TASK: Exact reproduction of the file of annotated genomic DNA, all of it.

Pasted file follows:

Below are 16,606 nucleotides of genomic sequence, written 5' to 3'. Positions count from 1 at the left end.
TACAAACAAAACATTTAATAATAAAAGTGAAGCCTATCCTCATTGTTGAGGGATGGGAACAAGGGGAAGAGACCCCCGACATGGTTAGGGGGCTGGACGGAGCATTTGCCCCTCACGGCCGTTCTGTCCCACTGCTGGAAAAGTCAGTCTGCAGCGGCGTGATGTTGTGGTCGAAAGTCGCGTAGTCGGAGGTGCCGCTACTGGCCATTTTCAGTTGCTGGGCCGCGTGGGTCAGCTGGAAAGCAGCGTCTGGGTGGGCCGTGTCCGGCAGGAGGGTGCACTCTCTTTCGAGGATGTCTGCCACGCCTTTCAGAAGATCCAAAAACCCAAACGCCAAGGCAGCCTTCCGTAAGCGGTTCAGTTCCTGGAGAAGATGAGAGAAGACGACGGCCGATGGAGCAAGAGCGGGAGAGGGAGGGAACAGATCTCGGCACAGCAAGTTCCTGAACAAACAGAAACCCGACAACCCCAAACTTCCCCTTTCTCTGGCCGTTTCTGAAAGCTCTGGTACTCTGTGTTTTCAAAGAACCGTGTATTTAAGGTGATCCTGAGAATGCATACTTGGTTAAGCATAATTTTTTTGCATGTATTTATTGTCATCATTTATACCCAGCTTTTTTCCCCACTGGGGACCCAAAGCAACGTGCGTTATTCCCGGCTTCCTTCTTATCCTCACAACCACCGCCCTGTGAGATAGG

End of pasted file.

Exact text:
Below are 16,606 nucleotides of genomic sequence, written 5' to 3'. Positions count from 1 at the left end.
TACAAACAAAACATTTAATAATAAAAGTGAAGCCTATCCTCATTGTTGAGGGATGGGAACAAGGGGAAGAGACCCCCGACATGGTTAGGGGGCTGGACGGAGCATTTGCCCCTCACGGCCGTTCTGTCCCACTGCTGGAAAAGTCAGTCTGCAGCGGCGTGATGTTGTGGTCGAAAGTCGCGTAGTCGGAGGTGCCGCTACTGGCCATTTTCAGTTGCTGGGCCGCGTGGGTCAGCTGGAAAGCAGCGTCTGGGTGGGCCGTGTCCGGCAGGAGGGTGCACTCTCTTTCGAGGATGTCTGCCACGCCTTTCAGAAGATCCAAAAACCCAAACGCCAAGGCAGCCTTCCGTAAGCGGTTCAGTTCCTGGAGAAGATGAGAGAAGACGACGGCCGATGGAGCAAGAGCGGGAGAGGGAGGGAACAGATCTCGGCACAGCAAGTTCCTGAACAAACAGAAACCCGACAACCCCAAACTTCCCCTTTCTCTGGCCGTTTCTGAAAGCTCTGGTACTCTGTGTTTTCAAAGAACCGTGTATTTAAGGTGATCCTGAGAATGCATACTTGGTTAAGCATAATTTTTTTGCATGTATTTATTGTCATCATTTATACCCAGCTTTTTTCCCCACTGGGGACCCAAAGCAACGTGCGTTATTCCCGGCTTCCTTCTTATCCTCACAACCACCGCCCTGTGAGATAGG